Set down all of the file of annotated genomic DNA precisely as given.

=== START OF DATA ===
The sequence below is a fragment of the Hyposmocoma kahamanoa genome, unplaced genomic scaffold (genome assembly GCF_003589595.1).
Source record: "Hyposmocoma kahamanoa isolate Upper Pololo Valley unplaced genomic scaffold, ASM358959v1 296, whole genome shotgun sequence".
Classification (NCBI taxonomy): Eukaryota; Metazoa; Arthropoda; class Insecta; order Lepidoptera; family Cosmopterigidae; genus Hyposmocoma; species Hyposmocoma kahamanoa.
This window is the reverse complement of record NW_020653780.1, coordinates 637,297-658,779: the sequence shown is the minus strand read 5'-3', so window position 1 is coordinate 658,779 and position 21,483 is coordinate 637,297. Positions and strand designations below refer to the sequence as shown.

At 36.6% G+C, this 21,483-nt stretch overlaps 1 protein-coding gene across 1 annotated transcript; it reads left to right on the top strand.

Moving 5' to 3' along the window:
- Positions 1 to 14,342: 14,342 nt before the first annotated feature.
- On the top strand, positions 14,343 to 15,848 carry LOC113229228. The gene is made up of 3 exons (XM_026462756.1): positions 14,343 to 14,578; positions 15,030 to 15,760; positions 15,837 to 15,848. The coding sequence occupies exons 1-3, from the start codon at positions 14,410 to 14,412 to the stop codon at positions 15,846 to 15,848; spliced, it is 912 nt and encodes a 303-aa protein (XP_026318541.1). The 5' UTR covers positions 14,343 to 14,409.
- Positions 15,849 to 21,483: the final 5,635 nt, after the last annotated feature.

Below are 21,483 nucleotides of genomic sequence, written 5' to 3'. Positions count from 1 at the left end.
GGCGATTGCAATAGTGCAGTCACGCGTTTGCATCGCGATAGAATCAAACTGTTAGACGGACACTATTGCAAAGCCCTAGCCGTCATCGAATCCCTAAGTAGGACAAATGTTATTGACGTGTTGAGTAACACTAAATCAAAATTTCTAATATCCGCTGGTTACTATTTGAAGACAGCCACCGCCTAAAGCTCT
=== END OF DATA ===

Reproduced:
The sequence below is a fragment of the Hyposmocoma kahamanoa genome, unplaced genomic scaffold (genome assembly GCF_003589595.1).
Source record: "Hyposmocoma kahamanoa isolate Upper Pololo Valley unplaced genomic scaffold, ASM358959v1 296, whole genome shotgun sequence".
Classification (NCBI taxonomy): Eukaryota; Metazoa; Arthropoda; class Insecta; order Lepidoptera; family Cosmopterigidae; genus Hyposmocoma; species Hyposmocoma kahamanoa.
This window is the reverse complement of record NW_020653780.1, coordinates 637,297-658,779: the sequence shown is the minus strand read 5'-3', so window position 1 is coordinate 658,779 and position 21,483 is coordinate 637,297. Positions and strand designations below refer to the sequence as shown.

At 36.6% G+C, this 21,483-nt stretch overlaps 1 protein-coding gene across 1 annotated transcript; it reads left to right on the top strand.

Moving 5' to 3' along the window:
- Positions 1 to 14,342: 14,342 nt before the first annotated feature.
- On the top strand, positions 14,343 to 15,848 carry LOC113229228. The gene is made up of 3 exons (XM_026462756.1): positions 14,343 to 14,578; positions 15,030 to 15,760; positions 15,837 to 15,848. The coding sequence occupies exons 1-3, from the start codon at positions 14,410 to 14,412 to the stop codon at positions 15,846 to 15,848; spliced, it is 912 nt and encodes a 303-aa protein (XP_026318541.1). The 5' UTR covers positions 14,343 to 14,409.
- Positions 15,849 to 21,483: the final 5,635 nt, after the last annotated feature.

Below are 21,483 nucleotides of genomic sequence, written 5' to 3'. Positions count from 1 at the left end.
GGCGATTGCAATAGTGCAGTCACGCGTTTGCATCGCGATAGAATCAAACTGTTAGACGGACACTATTGCAAAGCCCTAGCCGTCATCGAATCCCTAAGTAGGACAAATGTTATTGACGTGTTGAGTAACACTAAATCAAAATTTCTAATATCCGCTGGTTACTATTTGAAGACAGCCACCGCCTAAAGCTCT